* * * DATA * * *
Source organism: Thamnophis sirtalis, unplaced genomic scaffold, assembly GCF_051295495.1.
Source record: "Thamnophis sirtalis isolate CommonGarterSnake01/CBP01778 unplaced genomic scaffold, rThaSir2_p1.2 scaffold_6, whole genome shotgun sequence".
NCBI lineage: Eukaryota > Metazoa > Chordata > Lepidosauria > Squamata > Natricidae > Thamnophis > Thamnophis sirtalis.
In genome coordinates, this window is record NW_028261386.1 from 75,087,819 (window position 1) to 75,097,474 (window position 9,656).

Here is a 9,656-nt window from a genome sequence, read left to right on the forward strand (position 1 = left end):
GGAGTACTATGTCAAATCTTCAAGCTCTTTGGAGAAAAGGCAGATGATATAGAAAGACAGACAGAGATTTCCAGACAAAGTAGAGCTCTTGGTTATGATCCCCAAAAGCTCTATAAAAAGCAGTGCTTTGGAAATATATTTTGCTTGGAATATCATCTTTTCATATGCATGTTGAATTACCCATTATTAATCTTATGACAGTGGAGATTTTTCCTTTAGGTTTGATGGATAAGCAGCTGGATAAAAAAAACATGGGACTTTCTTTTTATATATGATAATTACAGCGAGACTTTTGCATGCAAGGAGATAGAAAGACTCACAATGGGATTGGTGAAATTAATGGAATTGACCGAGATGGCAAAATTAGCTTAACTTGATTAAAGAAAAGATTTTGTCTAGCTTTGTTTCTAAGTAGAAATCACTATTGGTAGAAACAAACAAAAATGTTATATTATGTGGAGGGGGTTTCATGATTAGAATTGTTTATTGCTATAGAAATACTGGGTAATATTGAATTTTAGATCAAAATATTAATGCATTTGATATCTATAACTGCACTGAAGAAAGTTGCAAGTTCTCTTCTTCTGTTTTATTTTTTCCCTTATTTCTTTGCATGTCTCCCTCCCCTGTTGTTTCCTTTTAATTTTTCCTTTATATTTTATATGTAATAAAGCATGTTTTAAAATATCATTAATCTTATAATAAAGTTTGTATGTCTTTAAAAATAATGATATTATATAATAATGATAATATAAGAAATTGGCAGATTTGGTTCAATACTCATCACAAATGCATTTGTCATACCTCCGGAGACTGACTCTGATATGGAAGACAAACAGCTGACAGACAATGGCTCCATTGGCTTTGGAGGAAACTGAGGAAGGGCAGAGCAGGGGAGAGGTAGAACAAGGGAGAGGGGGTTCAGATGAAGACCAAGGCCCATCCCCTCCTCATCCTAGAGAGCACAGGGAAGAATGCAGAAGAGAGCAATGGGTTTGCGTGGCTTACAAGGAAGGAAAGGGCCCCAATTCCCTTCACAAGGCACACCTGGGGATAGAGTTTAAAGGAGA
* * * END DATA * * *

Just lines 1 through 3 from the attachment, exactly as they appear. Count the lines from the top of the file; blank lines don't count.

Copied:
Source organism: Thamnophis sirtalis, unplaced genomic scaffold, assembly GCF_051295495.1.
Source record: "Thamnophis sirtalis isolate CommonGarterSnake01/CBP01778 unplaced genomic scaffold, rThaSir2_p1.2 scaffold_6, whole genome shotgun sequence".
NCBI lineage: Eukaryota > Metazoa > Chordata > Lepidosauria > Squamata > Natricidae > Thamnophis > Thamnophis sirtalis.